This article reports that part-time employment in Canada is on the rise, while full-time jobs are currently in decline. The lesson plan seeks to explore the implications of this trend.

Getting Started

Appropriate Subject Area(s):


Key Questions to Explore:

  • What are leading, coincident and lagging indicators?
  • What sectors in the Canadian economy have suffered the most from job losses? What factors led to this decline?
  • Why is there a disparity between employment gains in oil-producing regions and other provinces?
  • Why does the increase in jobs in the United States signal a potential rise in interest rates in the United States?
  • What are the potential impacts of the rise in part-time work on the Canadian economy?

New Terminology:

  • Leading indicator: a leading indicator signals changes in the business cycle (notably, the approach of turning points that see the economy move into recession or recovery) and periods of faster or slower economic growth.
  • Lagging indicator: a lagging indicator is a measurable economic factor that is assessed only after the economy has begun to follow a particular pattern or trend.
  • Coincident indicator: these indicators occur at approximately the same time as the conditions they signify. They confirm the current state of the economy. Rather than predicting future events, these indicators change at the same time as the economy or stock market. Personal income is a coincidental indicator for the economy: high personal income rates will coincide with a strong economy.
Study and Discussion Activity

Introduction to lesson and task:

This article concerns only leading and lagging indicators. Some examples:

Leading Indicators

Average work week: workers tend to work longer hours when employers plan on hiring more employees in the future. The decline in average work-week hours from 33.3 hours to 32.9 hours suggests that employers will need fewer workers in the future. The average work week predicts the direction business cycles are heading.

Lagging Indicators

Unemployment rate: unemployment rate is a lagging indicator because it tends to change two to three quarters after a change in the economy occurs. For example, if the Canadian economy begins to expand, it will take two to three quarters before we see a reduction in unemployment rates or an increase in employment gains.

Implications of labour trends

The rise in part-time jobs and the decline in full-time jobs have a negative impact on the otherwise positive job growth numbers released by Statistics Canada because part-time workers work less on average and they are less productive at their jobs than full-time employees.

The report also shows that there were full-time employment declines in manufacturing and natural resources while there were employment increases in construction, wholesale, retail trade and education. This has occurred mainly due to the decreases in price and production of oil. This explains why there were job losses in oil-producing Newfoundland and Labrador.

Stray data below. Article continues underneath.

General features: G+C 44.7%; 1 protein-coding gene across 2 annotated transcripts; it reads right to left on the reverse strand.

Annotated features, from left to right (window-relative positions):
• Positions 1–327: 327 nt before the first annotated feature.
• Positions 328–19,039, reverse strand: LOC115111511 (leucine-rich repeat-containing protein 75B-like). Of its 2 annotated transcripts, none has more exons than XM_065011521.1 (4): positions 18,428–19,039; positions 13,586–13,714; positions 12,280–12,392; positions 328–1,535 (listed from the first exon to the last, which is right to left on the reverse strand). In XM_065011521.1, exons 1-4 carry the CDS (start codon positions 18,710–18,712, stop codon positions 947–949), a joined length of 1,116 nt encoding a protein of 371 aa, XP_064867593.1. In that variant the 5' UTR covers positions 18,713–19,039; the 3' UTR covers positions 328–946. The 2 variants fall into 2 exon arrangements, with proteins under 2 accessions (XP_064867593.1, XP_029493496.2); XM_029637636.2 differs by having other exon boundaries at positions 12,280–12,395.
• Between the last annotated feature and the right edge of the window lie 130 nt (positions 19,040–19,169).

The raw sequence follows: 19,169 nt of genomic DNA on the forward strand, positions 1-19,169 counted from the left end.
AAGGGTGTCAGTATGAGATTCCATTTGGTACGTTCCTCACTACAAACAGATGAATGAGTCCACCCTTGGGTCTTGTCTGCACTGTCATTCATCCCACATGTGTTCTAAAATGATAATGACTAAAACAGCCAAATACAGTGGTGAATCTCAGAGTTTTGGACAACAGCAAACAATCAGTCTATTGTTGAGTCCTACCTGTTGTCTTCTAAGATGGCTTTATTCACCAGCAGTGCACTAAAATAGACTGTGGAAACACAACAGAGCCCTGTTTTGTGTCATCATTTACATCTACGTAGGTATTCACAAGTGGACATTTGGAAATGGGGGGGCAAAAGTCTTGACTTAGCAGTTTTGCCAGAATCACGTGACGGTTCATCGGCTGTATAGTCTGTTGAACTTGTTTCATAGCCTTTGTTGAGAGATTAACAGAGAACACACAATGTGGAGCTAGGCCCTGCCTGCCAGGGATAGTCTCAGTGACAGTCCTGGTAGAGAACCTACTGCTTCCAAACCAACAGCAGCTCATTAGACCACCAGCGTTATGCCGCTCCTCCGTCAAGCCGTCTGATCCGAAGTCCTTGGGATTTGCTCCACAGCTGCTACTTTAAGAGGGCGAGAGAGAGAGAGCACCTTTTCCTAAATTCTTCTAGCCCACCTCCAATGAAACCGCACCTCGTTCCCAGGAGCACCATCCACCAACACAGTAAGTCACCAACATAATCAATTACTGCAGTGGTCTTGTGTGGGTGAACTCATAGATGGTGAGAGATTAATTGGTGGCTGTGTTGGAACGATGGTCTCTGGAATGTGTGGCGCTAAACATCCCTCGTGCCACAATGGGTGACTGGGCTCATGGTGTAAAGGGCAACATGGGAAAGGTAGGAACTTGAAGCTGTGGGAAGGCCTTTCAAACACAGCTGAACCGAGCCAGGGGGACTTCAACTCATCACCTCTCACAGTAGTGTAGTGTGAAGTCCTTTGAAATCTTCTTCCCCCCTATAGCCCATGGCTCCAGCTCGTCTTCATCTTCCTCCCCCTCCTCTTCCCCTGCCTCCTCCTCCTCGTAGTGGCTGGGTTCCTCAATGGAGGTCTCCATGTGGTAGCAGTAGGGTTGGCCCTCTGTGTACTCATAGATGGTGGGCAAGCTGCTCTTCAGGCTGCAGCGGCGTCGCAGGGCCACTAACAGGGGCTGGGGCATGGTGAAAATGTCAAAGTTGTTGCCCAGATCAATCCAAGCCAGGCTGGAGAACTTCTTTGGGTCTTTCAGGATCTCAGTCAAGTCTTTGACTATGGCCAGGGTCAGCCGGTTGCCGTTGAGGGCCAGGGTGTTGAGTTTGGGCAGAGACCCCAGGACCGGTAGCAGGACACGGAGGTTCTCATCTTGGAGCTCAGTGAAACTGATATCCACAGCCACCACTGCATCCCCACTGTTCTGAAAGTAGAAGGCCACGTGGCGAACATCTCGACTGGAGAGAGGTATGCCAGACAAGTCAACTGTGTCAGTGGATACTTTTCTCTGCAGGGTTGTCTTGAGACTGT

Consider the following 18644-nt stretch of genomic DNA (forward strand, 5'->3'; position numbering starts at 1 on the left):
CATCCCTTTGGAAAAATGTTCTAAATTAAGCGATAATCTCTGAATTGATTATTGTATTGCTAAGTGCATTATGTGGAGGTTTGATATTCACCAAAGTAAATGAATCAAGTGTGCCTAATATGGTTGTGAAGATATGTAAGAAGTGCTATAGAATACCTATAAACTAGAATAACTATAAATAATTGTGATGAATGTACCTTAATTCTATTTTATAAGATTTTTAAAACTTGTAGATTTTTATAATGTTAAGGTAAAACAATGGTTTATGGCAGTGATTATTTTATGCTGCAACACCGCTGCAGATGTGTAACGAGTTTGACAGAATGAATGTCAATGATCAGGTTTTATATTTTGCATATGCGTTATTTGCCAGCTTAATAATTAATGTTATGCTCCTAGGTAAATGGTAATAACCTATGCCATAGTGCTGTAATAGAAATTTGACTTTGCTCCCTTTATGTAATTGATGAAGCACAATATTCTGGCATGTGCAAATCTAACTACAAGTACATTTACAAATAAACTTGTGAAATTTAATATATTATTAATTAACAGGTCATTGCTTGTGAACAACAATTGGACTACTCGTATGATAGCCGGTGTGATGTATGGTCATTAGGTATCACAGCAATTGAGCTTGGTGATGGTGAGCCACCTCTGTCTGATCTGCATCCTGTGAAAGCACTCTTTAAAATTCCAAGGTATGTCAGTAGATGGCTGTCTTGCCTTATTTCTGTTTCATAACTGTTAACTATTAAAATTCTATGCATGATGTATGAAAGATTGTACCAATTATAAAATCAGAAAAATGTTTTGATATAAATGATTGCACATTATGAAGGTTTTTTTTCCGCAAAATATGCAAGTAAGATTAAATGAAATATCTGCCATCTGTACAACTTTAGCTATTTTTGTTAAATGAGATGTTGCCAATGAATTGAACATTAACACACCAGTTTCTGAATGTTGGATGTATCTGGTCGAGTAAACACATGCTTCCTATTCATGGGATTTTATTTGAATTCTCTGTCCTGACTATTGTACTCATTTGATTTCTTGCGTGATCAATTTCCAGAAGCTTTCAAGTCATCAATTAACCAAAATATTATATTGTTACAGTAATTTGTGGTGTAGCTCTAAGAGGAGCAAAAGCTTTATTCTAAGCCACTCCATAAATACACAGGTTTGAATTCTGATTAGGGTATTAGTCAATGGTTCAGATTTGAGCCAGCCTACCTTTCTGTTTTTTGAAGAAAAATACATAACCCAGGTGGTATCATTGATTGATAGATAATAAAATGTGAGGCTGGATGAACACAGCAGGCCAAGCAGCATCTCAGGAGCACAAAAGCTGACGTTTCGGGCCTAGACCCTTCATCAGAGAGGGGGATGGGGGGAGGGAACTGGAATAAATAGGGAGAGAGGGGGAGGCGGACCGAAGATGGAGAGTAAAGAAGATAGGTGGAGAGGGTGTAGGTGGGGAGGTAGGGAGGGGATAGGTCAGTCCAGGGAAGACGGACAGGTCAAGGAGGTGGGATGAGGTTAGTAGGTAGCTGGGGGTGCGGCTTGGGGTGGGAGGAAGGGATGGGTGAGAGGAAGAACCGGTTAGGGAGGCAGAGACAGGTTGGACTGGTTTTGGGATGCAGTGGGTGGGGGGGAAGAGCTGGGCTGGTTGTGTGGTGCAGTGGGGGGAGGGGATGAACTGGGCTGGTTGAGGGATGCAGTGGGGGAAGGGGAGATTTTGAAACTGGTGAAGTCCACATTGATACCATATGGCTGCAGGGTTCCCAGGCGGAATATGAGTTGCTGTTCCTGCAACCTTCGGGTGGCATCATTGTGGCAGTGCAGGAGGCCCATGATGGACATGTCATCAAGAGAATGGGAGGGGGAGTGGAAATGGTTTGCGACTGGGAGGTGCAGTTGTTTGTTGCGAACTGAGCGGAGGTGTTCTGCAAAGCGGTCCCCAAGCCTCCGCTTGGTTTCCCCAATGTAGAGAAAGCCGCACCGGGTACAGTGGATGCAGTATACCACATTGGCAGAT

Finally, the article implies that the U.S. Federal Reserve Board might be motivated to raise interest rates due to positive job gains. This is more likely because the positive job gain signals that the U.S. economy is on the right path towards full recovery. As a result, interest rates will be increased to prevent inflation from rising beyond desired levels.

Action (lesson plan and task):

  • Ask students to state the sectors which have suffered job losses.
  • Ask them to state the reasons behind these job losses.
  • Ask students to explain why Ontario and British Columbia have seen job increases but oil-producing regions like Newfoundland and Labrador have suffered job losses
  • Ask students to state the broader implications of the rise in part-time jobs on the economy.
  • Tell your students that job gains in the United States increased expectations that interest rates will rise. Ask them to explain the rationale behind this expectation.
  • Ask your students to state the impact higher interest rates will have on the American Economy.
  • Tell your students that the Bank of Canada has held the Canadian interest rate steady at 0.5% since 2015. Ask your students to suggest reasons why the bank is unlikely to raise interest rates in the short term, given the current labour force survey.

Consolidation of Learning:

  • Ask students to state what impact the rise of part-time jobs might have on their employment prospects in the future.
  • Ask what they plan to do to secure full-time jobs after graduating from college or university
Success and Additional Learning

Success Criteria:

  • By the end of this article students should be aware of trends in the labour market.

Confirming Activity:

  • Ask your students to explain why job gains (lagging indicators) in the United States affect the U.S. Federal Reserve Board’s decision on whether or when to raise interest rates.